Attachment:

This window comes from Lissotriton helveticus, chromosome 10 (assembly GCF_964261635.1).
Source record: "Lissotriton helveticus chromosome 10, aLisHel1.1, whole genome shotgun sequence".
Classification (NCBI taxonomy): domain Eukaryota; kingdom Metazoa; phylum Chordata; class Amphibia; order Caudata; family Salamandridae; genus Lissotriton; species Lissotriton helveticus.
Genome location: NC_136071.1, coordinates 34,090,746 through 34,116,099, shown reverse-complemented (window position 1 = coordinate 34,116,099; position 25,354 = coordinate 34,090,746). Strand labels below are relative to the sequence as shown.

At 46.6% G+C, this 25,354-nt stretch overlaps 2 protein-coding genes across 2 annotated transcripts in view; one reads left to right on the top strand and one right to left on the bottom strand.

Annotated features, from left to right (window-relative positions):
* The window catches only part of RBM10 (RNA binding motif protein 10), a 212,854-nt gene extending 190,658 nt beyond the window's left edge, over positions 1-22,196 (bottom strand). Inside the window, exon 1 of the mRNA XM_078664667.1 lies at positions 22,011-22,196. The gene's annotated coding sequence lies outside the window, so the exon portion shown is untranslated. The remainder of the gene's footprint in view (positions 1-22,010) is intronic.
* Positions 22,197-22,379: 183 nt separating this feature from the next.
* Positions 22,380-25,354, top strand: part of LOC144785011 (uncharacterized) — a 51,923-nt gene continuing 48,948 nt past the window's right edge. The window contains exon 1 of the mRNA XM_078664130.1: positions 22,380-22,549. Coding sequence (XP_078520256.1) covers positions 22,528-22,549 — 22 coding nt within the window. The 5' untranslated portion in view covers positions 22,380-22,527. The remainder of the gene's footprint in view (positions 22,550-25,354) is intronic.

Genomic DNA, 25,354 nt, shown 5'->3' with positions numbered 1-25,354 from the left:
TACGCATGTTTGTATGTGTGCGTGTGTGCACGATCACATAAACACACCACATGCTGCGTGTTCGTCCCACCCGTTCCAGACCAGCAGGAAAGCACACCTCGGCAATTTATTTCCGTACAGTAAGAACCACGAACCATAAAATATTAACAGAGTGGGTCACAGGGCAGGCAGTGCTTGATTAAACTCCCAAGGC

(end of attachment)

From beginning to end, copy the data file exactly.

This window comes from Lissotriton helveticus, chromosome 10 (assembly GCF_964261635.1).
Source record: "Lissotriton helveticus chromosome 10, aLisHel1.1, whole genome shotgun sequence".
Classification (NCBI taxonomy): domain Eukaryota; kingdom Metazoa; phylum Chordata; class Amphibia; order Caudata; family Salamandridae; genus Lissotriton; species Lissotriton helveticus.
Genome location: NC_136071.1, coordinates 34,090,746 through 34,116,099, shown reverse-complemented (window position 1 = coordinate 34,116,099; position 25,354 = coordinate 34,090,746). Strand labels below are relative to the sequence as shown.

At 46.6% G+C, this 25,354-nt stretch overlaps 2 protein-coding genes across 2 annotated transcripts in view; one reads left to right on the top strand and one right to left on the bottom strand.

Annotated features, from left to right (window-relative positions):
* The window catches only part of RBM10 (RNA binding motif protein 10), a 212,854-nt gene extending 190,658 nt beyond the window's left edge, over positions 1-22,196 (bottom strand). Inside the window, exon 1 of the mRNA XM_078664667.1 lies at positions 22,011-22,196. The gene's annotated coding sequence lies outside the window, so the exon portion shown is untranslated. The remainder of the gene's footprint in view (positions 1-22,010) is intronic.
* Positions 22,197-22,379: 183 nt separating this feature from the next.
* Positions 22,380-25,354, top strand: part of LOC144785011 (uncharacterized) — a 51,923-nt gene continuing 48,948 nt past the window's right edge. The window contains exon 1 of the mRNA XM_078664130.1: positions 22,380-22,549. Coding sequence (XP_078520256.1) covers positions 22,528-22,549 — 22 coding nt within the window. The 5' untranslated portion in view covers positions 22,380-22,527. The remainder of the gene's footprint in view (positions 22,550-25,354) is intronic.

Genomic DNA, 25,354 nt, shown 5'->3' with positions numbered 1-25,354 from the left:
TACGCATGTTTGTATGTGTGCGTGTGTGCACGATCACATAAACACACCACATGCTGCGTGTTCGTCCCACCCGTTCCAGACCAGCAGGAAAGCACACCTCGGCAATTTATTTCCGTACAGTAAGAACCACGAACCATAAAATATTAACAGAGTGGGTCACAGGGCAGGCAGTGCTTGATTAAACTCCCAAGGC